Symptoms appear only on the fruit. It begins by a tiny, sting dot on the peel, soon followed by mild signs of tissue decomposition due to secondary pathogens. Young infected fruits tend to drop. With time, infected fruits will develop a water soaked like appearance.
Females lay their eggs inside fruits, and the larvae feed by tunneling through the interior of fruit. Injured fruits become susceptible to fungi invasion. Yield damage could easily climb above 50%.
Scout your field on a regular basis. Look for fruits that appear they’ve been stung. If you have monitoring traps (not the same as capturing devices) check them for a better understanding of infestation levels.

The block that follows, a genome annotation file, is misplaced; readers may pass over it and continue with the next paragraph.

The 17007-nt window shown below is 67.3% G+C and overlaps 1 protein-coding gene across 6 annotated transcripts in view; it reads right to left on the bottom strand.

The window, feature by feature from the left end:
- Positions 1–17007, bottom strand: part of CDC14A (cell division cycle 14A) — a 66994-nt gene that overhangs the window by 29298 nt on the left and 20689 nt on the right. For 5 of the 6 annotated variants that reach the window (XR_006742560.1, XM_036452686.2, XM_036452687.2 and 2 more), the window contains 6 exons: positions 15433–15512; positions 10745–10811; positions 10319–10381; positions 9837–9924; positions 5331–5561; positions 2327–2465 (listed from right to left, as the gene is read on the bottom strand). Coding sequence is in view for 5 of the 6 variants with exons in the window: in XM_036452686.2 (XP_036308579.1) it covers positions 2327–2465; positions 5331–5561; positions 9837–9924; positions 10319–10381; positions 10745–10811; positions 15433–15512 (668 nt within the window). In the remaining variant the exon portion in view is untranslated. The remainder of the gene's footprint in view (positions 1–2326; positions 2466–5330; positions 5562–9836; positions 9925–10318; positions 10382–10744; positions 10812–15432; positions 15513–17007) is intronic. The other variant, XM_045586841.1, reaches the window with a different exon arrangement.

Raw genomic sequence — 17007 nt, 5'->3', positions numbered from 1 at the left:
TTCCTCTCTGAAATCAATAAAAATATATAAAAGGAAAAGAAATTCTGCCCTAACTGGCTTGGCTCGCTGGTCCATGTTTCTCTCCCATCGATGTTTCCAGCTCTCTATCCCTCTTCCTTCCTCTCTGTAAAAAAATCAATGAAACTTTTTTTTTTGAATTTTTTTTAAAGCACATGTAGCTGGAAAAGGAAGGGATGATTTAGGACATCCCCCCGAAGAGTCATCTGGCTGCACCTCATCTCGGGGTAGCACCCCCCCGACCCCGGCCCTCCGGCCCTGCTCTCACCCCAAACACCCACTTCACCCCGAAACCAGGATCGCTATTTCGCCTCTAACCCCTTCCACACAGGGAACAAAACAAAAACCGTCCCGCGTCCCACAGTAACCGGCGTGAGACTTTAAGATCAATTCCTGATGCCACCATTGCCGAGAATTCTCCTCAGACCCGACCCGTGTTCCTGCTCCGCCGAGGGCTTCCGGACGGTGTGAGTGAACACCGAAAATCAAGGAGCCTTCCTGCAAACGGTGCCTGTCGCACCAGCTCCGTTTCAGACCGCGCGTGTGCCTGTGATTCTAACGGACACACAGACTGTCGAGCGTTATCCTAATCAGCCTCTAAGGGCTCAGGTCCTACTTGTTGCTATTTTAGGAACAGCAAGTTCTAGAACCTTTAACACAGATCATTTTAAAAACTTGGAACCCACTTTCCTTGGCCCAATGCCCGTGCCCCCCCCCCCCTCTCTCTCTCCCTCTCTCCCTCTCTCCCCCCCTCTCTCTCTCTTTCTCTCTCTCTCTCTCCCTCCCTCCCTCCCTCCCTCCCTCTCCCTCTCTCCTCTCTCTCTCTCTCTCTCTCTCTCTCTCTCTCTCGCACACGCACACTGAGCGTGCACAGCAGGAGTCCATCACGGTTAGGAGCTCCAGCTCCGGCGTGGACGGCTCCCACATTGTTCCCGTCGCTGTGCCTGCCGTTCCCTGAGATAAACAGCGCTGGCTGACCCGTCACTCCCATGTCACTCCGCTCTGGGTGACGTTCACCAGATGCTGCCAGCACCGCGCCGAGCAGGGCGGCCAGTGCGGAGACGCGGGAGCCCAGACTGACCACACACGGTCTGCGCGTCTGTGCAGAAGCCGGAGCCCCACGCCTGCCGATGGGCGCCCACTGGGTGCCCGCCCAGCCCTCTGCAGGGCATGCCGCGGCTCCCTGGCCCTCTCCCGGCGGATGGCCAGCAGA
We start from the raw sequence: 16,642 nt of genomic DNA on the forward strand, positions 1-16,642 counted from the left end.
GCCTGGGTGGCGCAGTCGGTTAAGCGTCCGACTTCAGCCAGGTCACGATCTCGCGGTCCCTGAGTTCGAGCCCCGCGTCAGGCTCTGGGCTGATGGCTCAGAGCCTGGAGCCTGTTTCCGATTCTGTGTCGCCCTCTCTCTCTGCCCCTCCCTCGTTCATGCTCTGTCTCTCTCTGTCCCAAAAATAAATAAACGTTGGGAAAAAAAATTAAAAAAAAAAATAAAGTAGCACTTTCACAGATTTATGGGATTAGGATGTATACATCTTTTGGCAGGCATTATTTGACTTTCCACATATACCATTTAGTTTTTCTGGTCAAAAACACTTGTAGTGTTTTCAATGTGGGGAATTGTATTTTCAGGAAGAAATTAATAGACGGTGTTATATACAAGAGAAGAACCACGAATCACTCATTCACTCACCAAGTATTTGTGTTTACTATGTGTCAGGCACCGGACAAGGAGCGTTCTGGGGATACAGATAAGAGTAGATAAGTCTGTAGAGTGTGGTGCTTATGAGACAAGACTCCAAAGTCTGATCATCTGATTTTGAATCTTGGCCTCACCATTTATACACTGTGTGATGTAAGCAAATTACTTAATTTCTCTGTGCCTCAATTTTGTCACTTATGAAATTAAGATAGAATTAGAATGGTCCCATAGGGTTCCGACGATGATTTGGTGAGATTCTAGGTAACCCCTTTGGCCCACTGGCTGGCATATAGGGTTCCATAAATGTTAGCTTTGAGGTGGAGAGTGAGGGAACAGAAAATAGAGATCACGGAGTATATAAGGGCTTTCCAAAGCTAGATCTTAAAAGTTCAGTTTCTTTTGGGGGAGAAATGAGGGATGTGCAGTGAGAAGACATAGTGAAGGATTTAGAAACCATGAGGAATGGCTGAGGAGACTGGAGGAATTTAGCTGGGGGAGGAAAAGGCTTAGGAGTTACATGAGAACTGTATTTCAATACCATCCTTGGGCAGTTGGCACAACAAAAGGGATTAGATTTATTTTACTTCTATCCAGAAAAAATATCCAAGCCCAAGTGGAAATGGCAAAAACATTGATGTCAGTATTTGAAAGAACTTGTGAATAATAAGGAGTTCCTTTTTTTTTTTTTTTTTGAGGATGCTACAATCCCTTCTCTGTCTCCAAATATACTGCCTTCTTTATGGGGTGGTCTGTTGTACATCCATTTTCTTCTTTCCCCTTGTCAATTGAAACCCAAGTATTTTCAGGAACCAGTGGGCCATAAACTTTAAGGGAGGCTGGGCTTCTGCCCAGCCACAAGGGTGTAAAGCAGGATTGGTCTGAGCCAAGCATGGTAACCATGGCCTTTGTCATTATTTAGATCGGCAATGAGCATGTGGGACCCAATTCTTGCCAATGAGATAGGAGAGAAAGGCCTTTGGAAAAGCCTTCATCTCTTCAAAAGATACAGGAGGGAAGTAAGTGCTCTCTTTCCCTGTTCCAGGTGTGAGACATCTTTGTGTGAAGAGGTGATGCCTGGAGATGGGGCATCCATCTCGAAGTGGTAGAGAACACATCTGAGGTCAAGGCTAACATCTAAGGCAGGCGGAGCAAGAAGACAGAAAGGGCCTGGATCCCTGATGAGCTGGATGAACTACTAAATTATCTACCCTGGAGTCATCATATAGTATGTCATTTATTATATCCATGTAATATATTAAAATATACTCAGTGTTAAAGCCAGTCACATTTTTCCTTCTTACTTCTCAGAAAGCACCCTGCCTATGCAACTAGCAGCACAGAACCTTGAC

Depending upon the host, destination market, timing, and progression of season, some levels of infestation might be considered tolerable.
Crops growing inside closed greenhouses or net structures will be safer than crops growing outdoors or unprotected. Closed structure should be pre-checked for existing breaches and fixed as soon as possible.